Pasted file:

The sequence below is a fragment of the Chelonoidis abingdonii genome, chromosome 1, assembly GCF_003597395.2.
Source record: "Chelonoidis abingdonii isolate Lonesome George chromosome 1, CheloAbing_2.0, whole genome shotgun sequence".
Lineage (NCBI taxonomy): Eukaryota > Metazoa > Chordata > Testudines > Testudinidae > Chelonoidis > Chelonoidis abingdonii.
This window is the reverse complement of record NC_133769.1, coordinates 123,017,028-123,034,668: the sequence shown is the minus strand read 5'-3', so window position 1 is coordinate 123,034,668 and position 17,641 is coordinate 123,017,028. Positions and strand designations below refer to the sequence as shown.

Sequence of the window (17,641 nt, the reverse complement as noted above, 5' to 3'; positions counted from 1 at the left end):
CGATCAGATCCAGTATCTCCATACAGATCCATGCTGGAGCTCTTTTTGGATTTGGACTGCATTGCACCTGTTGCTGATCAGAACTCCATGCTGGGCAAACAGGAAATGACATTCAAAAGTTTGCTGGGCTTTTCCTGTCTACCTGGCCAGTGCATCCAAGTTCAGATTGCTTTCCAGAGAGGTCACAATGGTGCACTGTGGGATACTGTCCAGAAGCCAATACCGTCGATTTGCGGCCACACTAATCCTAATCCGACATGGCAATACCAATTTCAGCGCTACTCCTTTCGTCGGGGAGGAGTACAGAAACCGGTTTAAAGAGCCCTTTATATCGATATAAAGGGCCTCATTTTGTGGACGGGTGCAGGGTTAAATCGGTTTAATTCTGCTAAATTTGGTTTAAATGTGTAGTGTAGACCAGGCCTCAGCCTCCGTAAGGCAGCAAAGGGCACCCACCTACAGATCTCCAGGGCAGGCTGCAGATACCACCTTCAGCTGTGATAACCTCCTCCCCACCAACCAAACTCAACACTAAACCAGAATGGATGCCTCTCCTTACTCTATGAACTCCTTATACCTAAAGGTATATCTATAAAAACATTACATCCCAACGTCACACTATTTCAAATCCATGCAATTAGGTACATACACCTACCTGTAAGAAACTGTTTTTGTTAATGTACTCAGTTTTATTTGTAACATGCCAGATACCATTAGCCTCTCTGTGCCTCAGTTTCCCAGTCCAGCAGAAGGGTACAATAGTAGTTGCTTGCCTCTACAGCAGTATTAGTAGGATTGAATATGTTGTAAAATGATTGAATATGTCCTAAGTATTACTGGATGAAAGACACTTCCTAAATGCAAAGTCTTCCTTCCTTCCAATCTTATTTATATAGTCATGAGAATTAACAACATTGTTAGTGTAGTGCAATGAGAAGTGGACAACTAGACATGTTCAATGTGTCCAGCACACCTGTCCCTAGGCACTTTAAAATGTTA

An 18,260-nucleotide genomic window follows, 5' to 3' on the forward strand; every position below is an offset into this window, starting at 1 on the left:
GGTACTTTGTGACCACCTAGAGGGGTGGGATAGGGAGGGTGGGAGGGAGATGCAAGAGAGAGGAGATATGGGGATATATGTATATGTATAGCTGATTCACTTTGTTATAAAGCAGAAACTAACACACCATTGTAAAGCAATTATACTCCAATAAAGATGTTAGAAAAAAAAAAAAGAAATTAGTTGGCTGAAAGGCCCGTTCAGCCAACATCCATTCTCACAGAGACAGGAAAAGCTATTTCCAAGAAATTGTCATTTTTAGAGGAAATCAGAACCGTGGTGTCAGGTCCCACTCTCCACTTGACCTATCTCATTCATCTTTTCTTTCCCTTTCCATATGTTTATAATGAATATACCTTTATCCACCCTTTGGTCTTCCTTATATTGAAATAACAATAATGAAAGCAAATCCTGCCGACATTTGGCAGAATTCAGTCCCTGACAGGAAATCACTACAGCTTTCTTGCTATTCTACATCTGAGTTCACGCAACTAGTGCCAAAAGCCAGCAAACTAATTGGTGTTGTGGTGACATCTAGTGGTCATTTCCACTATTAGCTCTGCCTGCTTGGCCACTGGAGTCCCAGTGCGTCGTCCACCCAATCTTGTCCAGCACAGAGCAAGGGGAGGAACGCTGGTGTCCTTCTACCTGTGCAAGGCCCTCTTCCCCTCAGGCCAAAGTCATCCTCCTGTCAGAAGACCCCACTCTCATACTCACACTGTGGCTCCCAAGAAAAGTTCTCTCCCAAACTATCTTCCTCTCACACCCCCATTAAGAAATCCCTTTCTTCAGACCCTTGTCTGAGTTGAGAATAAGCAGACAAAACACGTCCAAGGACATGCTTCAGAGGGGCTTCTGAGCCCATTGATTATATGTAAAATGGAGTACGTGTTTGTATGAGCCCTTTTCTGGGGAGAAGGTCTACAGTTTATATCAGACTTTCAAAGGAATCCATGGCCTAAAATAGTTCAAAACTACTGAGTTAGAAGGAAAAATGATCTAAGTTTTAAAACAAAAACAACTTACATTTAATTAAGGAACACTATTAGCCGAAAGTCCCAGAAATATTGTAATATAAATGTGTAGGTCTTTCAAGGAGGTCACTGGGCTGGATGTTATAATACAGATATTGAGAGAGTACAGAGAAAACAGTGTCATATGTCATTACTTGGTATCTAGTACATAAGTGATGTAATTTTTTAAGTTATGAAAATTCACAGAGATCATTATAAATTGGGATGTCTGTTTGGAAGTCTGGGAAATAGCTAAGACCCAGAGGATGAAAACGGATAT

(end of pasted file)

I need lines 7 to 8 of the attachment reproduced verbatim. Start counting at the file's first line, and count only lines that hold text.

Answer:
An 18,260-nucleotide genomic window follows, 5' to 3' on the forward strand; every position below is an offset into this window, starting at 1 on the left:
GGTACTTTGTGACCACCTAGAGGGGTGGGATAGGGAGGGTGGGAGGGAGATGCAAGAGAGAGGAGATATGGGGATATATGTATATGTATAGCTGATTCACTTTGTTATAAAGCAGAAACTAACACACCATTGTAAAGCAATTATACTCCAATAAAGATGTTAGAAAAAAAAAAAAGAAATTAGTTGGCTGAAAGGCCCGTTCAGCCAACATCCATTCTCACAGAGACAGGAAAAGCTATTTCCAAGAAATTGTCATTTTTAGAGGAAATCAGAACCGTGGTGTCAGGTCCCACTCTCCACTTGACCTATCTCATTCATCTTTTCTTTCCCTTTCCATATGTTTATAATGAATATACCTTTATCCACCCTTTGGTCTTCCTTATATTGAAATAACAATAATGAAAGCAAATCCTGCCGACATTTGGCAGAATTCAGTCCCTGACAGGAAATCACTACAGCTTTCTTGCTATTCTACATCTGAGTTCACGCAACTAGTGCCAAAAGCCAGCAAACTAATTGGTGTTGTGGTGACATCTAGTGGTCATTTCCACTATTAGCTCTGCCTGCTTGGCCACTGGAGTCCCAGTGCGTCGTCCACCCAATCTTGTCCAGCACAGAGCAAGGGGAGGAACGCTGGTGTCCTTCTACCTGTGCAAGGCCCTCTTCCCCTCAGGCCAAAGTCATCCTCCTGTCAGAAGACCCCACTCTCATACTCACACTGTGGCTCCCAAGAAAAGTTCTCTCCCAAACTATCTTCCTCTCACACCCCCATTAAGAAATCCCTTTCTTCAGACCCTTGTCTGAGTTGAGAATAAGCAGACAAAACACGTCCAAGGACATGCTTCAGAGGGGCTTCTGAGCCCATTGATTATATGTAAAATGGAGTACGTGTTTGTATGAGCCCTTTTCTGGGGAGAAGGTCTACAGTTTATATCAGACTTTCAAAGGAATCCATGGCCTAAAATAGTTCAAAACTACTGAGTTAGAAGGAAAAATGATCTAAGTTTTAAAACAAAAACAACTTACATTTAATTAAGGAACACTATTAGCCGAAAGTCCCAGAAATATTGTAATATAAATGTGTAGGTCTTTCAAGGAGGTCACTGGGCTGGATGTTATAATACAGATATTGAGAGAGTACAGAGAAAACAGTGTCATATGTCATTACTTGGTATCTAGTACATAAGTGATGTAATTTTTTAAGTTATGAAAATTCACAGAGATCATTATAAATTGGGATGTCTGTTTGGAAGTCTGGGAAATAGCTAAGACCCAGAGGATGAAAACGGATAT